It all adds to the speculation that Pavano, who signed a four-year $39.5 million contract before last season, may have lost his passion for the game. He has started just 17 games for the Yankees -- all in 2005.

"I know there's a lot of stuff flying around that he doesn't want to pitch now," Cashman said. "So far, up to this latest incident, he has been held back mainly because of physical issues and they've all been legitimate. ... I don't buy into that."

Yankees reliever Octavio Dotel, who's battled his fair share of setbacks when trying to come back from Tommy John elbow reconstruction surgery this season, said he has sympathy for Pavano. But even he seemed to ponder how Pavano could pitch six innings last Friday despite the injury and not be able to pitch now.

"I heard he threw six innings," Dotel said. "So hey, why not [keep doing it]? If he was really, really hurt I don't think he could pitch one inning. ... If he did that, then let's keep going, bro."

Dotel said he believes Pavano wants to compete and could tell he has been frustrated by just looking at him. He said he doesn't talk to Pavano, because he doesn't know what he would say that would make him feel better. Dotel empathized with Pavano wanting to hide his injury to possibly help get him back to the Yankees sooner.

"After you get so many pains and so many little things, you want to go through it and pitch with that feeling to see if it goes away," Dotel said. "I'm not saying he should do that, but sometimes you get to that point and you want to do it no matter what."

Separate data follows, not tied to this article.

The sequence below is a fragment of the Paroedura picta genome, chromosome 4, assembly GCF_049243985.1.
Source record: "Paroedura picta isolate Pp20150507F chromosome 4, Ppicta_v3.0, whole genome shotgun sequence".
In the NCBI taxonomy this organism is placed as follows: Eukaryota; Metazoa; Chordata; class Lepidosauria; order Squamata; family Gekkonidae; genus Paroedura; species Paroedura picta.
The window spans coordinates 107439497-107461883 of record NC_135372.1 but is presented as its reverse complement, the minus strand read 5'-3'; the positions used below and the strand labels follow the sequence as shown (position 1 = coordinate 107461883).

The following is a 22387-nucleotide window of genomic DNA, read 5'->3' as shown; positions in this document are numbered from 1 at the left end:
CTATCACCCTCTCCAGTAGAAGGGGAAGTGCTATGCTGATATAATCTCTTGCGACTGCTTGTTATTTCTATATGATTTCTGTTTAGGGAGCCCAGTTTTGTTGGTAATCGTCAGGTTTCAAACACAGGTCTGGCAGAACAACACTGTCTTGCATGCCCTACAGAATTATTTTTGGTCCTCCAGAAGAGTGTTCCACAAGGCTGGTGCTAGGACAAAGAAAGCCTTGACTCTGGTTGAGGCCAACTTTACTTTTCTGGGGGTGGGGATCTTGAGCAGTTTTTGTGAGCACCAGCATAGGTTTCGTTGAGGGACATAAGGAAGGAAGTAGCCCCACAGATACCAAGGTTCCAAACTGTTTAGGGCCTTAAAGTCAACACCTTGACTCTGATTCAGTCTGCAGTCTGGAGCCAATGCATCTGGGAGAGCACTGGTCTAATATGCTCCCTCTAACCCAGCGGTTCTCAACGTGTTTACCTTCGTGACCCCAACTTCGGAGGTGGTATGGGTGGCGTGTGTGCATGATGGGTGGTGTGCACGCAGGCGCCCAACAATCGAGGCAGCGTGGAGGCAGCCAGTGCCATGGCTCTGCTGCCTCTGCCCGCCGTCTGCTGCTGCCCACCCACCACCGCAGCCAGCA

Torre said he could see Pavano's side of things, but he's also frustrated. Torre hasn't spoken with Pavano since the team was informed of the accident, but unlike Cashman, the manager said he isn't going to delve into any investigation.

"It seems that every time we think we have something solved, something else pops up," Torre said of Pavano's injuries. "You just kind of shake your head."

Torre also seemed to ponder the severity of the rib injury saying, "There are players who have played with broken bones before. Evidently, it was possible [because Pavano did it on Friday]."

Derek Jeter said he didn't know all the details of the injury and that he hasn't even thought much about it.

"It's not a letdown if you weren't counting on it," Jeter said of Pavano's comeback, which was supposed to happen later this week.

Even if Pavano does come back this season there are concerns about how he will be received in the Yankees' clubhouse. There have been several players who said off the record that it seemed like Pavano didn't want to pitch, and Cashman said he's sure the players are frustrated.

"You have to walk into this clubhouse, dress next to these guys and carry your share of the load," Torre said. "If it's a little tougher to do that at first, so be it."

As team captain, Jeter spoke almost as the team's representative to reporters on Tuesday.

"He's a teammate, he's going to be welcomed," Jeter said. "We want him to win. We want him to do well. But he's got to be healthy first, before we can answer those questions."

The Yankees will find out just how healthy Pavano is on Wednesday. Cashman said he could use a healthy Pavano. The question is whether that will ever come.

This story was not subject to the approval of Major League Baseball or its clubs.